I know you’ve probably read some blogs like this before and this is the bit where I whine on about Comic Sans appearing in my local newspaper. I’m not here to bang that drum. Do you know what, as I’ve got older, I have developed a special regard for Comic Sans – IT WILL NOT DIE – and fair play to that. When it was created for Microsoft’s Child-oriented software, “Bob”, it worked and it still does for certain things involving pre-school clubs and such, so we’ll leave the beleaguered Comic Sans out of this.  Incidentally, I have an ongoing league table in my head of the best inappropriate used of this font.  The current leader is a sign on a generator on the Isle of Wight which proclaims in navy blue underlines comic sans “Danger of Death.  Keep Out”.

Here is a quick pick of the typefaces whose use make me drop to my knees and ask “why?” while looking at the sky with shaking, clenched fists. Except I’m from Birmingham, England, so what actually happens is I look briefly heavenward and then tut to myself.

#5: Lobster

When this one came out, the internet went mad for it. In 2010, this fluid, fresh, joined-up typeface went from unheard-of to everywhere in what seemed like zero time. Confession time: I even used it in italic heavyweight form for the title of my band at the time. I know, I know. I think the realization dawned that I needed to take a look in the mirror was when I saw it on the back of a supermarket own-brand yoghurt declaring it to be 0% fat. You’ll now see it everywhere from home-designed logos to straplines on holidays for the over 50s and, as I’ve pointed out already, bands that want to appear ‘a bit funky’ – and loss-leading dairy products. This article gives you a bit more detail on what went wrong!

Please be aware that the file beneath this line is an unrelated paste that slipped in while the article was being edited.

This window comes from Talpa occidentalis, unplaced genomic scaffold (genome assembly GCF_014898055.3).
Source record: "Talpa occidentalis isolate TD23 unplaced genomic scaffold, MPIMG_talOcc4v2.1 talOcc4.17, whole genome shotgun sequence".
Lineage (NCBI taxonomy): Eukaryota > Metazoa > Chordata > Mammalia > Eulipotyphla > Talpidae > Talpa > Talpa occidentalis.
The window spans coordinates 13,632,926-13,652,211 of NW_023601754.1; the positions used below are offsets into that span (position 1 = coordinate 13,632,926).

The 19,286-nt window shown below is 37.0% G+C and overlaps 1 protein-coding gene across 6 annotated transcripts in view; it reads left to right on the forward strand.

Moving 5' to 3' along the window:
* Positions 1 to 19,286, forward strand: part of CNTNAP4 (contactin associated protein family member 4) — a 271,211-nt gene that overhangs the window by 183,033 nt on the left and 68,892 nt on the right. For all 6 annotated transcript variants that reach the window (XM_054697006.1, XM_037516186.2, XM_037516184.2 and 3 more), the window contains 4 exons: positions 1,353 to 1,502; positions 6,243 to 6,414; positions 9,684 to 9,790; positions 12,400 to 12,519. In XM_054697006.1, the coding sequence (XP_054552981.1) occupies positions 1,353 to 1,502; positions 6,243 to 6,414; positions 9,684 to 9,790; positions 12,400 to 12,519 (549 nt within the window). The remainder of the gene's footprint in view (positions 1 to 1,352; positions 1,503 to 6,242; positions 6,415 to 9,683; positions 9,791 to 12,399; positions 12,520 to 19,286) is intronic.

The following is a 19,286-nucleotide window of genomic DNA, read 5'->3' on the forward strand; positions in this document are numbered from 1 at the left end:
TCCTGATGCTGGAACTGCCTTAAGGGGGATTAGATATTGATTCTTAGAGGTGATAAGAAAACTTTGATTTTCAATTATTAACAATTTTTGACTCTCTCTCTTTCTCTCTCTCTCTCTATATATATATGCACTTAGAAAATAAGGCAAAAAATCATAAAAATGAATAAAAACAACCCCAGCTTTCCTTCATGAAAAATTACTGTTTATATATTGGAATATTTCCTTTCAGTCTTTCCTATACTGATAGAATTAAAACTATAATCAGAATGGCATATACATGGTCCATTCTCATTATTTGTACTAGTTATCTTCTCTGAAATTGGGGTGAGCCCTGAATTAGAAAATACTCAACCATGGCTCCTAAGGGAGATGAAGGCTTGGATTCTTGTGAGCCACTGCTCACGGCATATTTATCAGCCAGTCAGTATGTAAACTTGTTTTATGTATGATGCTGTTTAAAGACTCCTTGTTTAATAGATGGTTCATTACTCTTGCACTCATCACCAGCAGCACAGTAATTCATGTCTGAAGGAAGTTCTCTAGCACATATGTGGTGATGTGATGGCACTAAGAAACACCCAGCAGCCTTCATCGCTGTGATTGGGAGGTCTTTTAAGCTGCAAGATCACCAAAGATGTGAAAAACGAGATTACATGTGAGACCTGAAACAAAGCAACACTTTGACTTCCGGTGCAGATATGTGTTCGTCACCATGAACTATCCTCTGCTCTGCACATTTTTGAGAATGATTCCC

# Four: Papyrus

This one is so widely talked about on design blogs the world over, reaching a frenzy in 2010 after the design community realsied that the title of the blockbuster film Avatar ha actually used the typeface!  You can read a bit more about the history of the hate here. This was one 20-something designer’s first font design in 1982. Take a bow Chris Costello. Nearly 40 years on and my eye-rolling and tutting at this one is aimed predominantly the two businesses in which this typeface seems to rule supreme. Yoga studios (anywhere) and hospitality businesses in Wales.  Cross the border into the beautiful principality and Papyrus is everywhere. I have put this down to the fact that it does seem to sit well next to the Welsh Dragon. So in conclusion, unless you’re putting on a glitzy, Tutenkamen-themed party, stay away from the font. And Welsh cafes, come on – move away from the Papyrus with your hands above your head!

# Three: Century Gothic

There’s nothing inherently bad or annoying about this one, it’s the laziness of its application that makes it monotonous, if it’s even possible for a typeface to become so. When choosing a title or logo font, Century Gothic offers perfectly circular characters, uniform weight and an all-round clean, modern style. But then some clever bod suggests that as well as the four-letter logo ‘we could just use this for all of our comms’ and so it begins – Emails, letters, business cards, the lot. Finally, the brochure and the website become a chore to look through. If you’re going to use this typeface, do so sparingly. Once it is being used on more than one word it starts to lose its impact,.  It is not easy to read swathes of text in and in 2022 it actually looks dated.